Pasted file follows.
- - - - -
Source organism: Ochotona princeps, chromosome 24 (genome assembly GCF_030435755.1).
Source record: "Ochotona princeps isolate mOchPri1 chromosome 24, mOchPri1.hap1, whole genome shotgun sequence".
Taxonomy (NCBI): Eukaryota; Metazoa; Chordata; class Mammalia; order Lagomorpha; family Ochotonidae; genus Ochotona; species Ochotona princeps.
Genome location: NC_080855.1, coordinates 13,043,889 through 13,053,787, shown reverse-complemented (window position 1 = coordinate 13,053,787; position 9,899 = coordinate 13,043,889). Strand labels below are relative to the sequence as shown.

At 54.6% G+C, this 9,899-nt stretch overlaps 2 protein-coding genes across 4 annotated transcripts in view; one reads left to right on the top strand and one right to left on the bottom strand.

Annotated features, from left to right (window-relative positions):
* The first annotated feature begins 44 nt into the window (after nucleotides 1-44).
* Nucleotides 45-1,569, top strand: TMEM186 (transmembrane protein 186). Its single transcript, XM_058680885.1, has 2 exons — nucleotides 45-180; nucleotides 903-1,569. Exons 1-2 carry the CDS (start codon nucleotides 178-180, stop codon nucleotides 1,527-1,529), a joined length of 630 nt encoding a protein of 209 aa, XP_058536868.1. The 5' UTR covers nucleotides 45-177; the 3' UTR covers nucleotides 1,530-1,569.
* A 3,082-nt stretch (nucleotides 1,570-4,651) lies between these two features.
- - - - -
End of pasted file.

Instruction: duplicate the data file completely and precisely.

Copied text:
Source organism: Ochotona princeps, chromosome 24 (genome assembly GCF_030435755.1).
Source record: "Ochotona princeps isolate mOchPri1 chromosome 24, mOchPri1.hap1, whole genome shotgun sequence".
Taxonomy (NCBI): Eukaryota; Metazoa; Chordata; class Mammalia; order Lagomorpha; family Ochotonidae; genus Ochotona; species Ochotona princeps.
Genome location: NC_080855.1, coordinates 13,043,889 through 13,053,787, shown reverse-complemented (window position 1 = coordinate 13,053,787; position 9,899 = coordinate 13,043,889). Strand labels below are relative to the sequence as shown.

At 54.6% G+C, this 9,899-nt stretch overlaps 2 protein-coding genes across 4 annotated transcripts in view; one reads left to right on the top strand and one right to left on the bottom strand.

Annotated features, from left to right (window-relative positions):
* The first annotated feature begins 44 nt into the window (after nucleotides 1-44).
* Nucleotides 45-1,569, top strand: TMEM186 (transmembrane protein 186). Its single transcript, XM_058680885.1, has 2 exons — nucleotides 45-180; nucleotides 903-1,569. Exons 1-2 carry the CDS (start codon nucleotides 178-180, stop codon nucleotides 1,527-1,529), a joined length of 630 nt encoding a protein of 209 aa, XP_058536868.1. The 5' UTR covers nucleotides 45-177; the 3' UTR covers nucleotides 1,530-1,569.
* A 3,082-nt stretch (nucleotides 1,570-4,651) lies between these two features.